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Re: swill's build log - sprit 60%
« Reply #12 on: Mon, 02 June 2014, 21:55:56 »
pre tinning one of the pads for smd makes it significantly easier.

ya for sure.  that is a must...  remember to flux after tinning the pads too.  that will help the solder flow onto the smd when you push it into the solder puddle.

Offline swill

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Re: swill's build log - sprit 60%
« Reply #13 on: Tue, 10 June 2014, 22:43:57 »
Spring mods are done!  its a long and tedious process, but I am really happy with the result...

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Re: swill's build log - sprit 60%
« Reply #14 on: Wed, 11 June 2014, 00:33:28 »
Did you have to modify the switch housings to accommodate the sip sockets? Or is it unnecessary as it seems you have removed the black plastic surrounding the sockets?

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Re: swill's build log - sprit 60%
« Reply #15 on: Wed, 11 June 2014, 08:46:36 »
Did you have to modify the switch housings to accommodate the sip sockets? Or is it unnecessary as it seems you have removed the black plastic surrounding the sockets?

No mod to the switch housing is needed because I removed the whole housing. It was easier to remove the whole housing with end cutters than it is to shave the housing to fit.

NOTE: if you remove the whole housing it is important that you put LEDS in the sip sockets before you solder them to the PCB. If you don't you will never get the LEDS in because the spacing will not be perfect.

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Re: swill's build log - sprit 60%
« Reply #16 on: Wed, 11 June 2014, 13:56:53 »
That's a really interesting build log, I can't wait to see the end result.

What is this PCB vise you're using ? It looks really useful, I should really get one.

Pure Pro w/MX Red - [review]

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Re: swill's build log - sprit 60%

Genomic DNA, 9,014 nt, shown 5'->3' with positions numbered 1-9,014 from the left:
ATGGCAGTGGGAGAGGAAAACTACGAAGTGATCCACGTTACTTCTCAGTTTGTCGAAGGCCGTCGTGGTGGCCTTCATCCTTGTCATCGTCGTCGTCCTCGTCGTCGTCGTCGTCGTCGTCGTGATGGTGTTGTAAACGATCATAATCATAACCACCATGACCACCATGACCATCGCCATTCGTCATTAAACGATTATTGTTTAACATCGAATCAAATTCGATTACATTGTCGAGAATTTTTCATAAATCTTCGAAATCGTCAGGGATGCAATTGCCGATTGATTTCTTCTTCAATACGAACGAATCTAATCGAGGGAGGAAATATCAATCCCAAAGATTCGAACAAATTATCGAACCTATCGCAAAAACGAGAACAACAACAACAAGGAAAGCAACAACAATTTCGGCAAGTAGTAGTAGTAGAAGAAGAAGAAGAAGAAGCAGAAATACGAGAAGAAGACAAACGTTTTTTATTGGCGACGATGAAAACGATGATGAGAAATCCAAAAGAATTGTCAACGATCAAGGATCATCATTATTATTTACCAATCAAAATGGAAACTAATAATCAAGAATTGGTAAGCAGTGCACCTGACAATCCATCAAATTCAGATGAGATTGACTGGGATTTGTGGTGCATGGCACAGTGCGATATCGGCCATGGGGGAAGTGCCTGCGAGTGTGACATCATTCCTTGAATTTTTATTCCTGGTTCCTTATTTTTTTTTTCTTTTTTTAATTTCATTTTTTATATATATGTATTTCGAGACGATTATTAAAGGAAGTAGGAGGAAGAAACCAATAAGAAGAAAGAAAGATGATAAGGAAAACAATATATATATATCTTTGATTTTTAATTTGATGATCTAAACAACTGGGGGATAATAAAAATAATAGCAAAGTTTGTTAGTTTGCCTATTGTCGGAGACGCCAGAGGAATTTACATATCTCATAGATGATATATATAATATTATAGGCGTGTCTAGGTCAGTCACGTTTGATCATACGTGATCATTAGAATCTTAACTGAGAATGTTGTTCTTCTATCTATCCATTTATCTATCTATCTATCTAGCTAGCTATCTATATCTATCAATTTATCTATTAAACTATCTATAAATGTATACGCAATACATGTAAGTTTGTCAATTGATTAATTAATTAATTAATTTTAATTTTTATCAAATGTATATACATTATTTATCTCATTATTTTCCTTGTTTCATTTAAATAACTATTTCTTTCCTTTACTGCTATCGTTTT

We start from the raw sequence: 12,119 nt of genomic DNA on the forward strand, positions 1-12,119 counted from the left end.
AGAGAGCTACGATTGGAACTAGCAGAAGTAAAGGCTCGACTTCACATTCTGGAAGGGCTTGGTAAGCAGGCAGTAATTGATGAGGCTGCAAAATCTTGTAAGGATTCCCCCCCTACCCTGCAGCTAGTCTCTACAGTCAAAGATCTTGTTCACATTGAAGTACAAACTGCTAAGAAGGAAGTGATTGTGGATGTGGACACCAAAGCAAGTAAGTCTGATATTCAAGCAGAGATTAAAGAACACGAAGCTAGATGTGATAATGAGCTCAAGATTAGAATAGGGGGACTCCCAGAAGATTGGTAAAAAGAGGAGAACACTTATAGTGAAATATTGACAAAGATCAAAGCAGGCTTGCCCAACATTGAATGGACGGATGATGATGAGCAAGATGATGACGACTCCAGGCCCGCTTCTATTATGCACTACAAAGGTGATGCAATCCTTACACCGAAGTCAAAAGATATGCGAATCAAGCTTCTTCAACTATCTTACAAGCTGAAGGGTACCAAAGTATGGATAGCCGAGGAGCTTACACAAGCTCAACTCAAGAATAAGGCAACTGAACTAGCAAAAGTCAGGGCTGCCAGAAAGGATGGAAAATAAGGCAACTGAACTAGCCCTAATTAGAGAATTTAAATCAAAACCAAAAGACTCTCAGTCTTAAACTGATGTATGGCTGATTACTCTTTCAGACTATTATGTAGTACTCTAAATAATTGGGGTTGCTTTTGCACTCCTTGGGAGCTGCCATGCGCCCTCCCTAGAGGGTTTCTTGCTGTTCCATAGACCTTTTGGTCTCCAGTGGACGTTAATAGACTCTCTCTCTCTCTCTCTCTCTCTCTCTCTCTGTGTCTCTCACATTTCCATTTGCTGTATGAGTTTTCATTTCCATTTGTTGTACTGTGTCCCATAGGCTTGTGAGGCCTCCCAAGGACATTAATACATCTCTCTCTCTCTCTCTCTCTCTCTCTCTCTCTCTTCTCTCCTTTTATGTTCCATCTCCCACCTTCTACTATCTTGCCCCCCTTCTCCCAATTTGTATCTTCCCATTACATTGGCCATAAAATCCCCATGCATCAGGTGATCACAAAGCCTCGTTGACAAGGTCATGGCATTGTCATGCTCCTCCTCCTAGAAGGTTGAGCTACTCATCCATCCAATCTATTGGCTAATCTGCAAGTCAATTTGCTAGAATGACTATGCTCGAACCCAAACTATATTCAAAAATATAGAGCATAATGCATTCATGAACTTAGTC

« Reply #17 on: Wed, 11 June 2014, 15:09:55 »
That's a really interesting build log, I can't wait to see the end result.

What is this PCB vise you're using ? It looks really useful, I should really get one.

This is the GeekHack Panavise which is no longer available with a custom PCB rail.  You can get 'basically' the same thing with one of these two products...
http://www.panavise.com/index.html?pageID=1&page=full&--eqskudatarq=3
or
http://www.panavise.com/index.html?pageID=1&page=full&--eqskudatarq=26

Keep in mind that you may need to buy a longer rail if you plan to work on keyboards.  Mine is 16" long which is the absolute smallest you can go if you want to do a TKL.  You would need to get this replacement rail if you wanted to do TKL keyboards and larger if you want to do a 110%.

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Re: swill's build log - sprit 60%
« Reply #18 on: Wed, 11 June 2014, 15:52:47 »
Thank you, this will certainly be helpful.

Pure Pro w/MX Red - [review]

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Re: swill's build log - sprit 60%
« Reply #19 on: Thu, 12 June 2014, 17:25:20 »
What layout are you going to have: HHKB?

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Re: swill's build log - sprit 60%
« Reply #20 on: Thu, 12 June 2014, 17:44:21 »
What layout are you going to have: HHKB?

Going to do a ANSI Pure layout with this board.  I can always change it if I want later.  :)

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Re: swill's build log - sprit 60%
« Reply #21 on: Fri, 13 June 2014, 13:52:06 »
What layout are you going to have: HHKB?

Going to do a ANSI Pure layout with this board.  I can always change it if I want later.  :)

While the pure layout is nice for someone in need of arrows, I'd prefer the HHKB. Of course, in your project, as you said, you can try as many layouts as you want.

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Re: swill's build log - sprit 60%
« Reply #22 on: Fri, 13 June 2014, 13:56:49 »
What layout are you going to have: HHKB?

Going to do a ANSI Pure layout with this board.  I can always change it if I want later.  :)

While the pure layout is nice for someone in need of arrows, I'd prefer the HHKB. Of course, in your project, as you said, you can try as many layouts as you want.

Only difference between HHKB layout and Pure layout is the split backspace on the HHKB. No one means the "Pure Pro" when they talk about "Pure" layout. :)

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Re: swill's build log - sprit 60%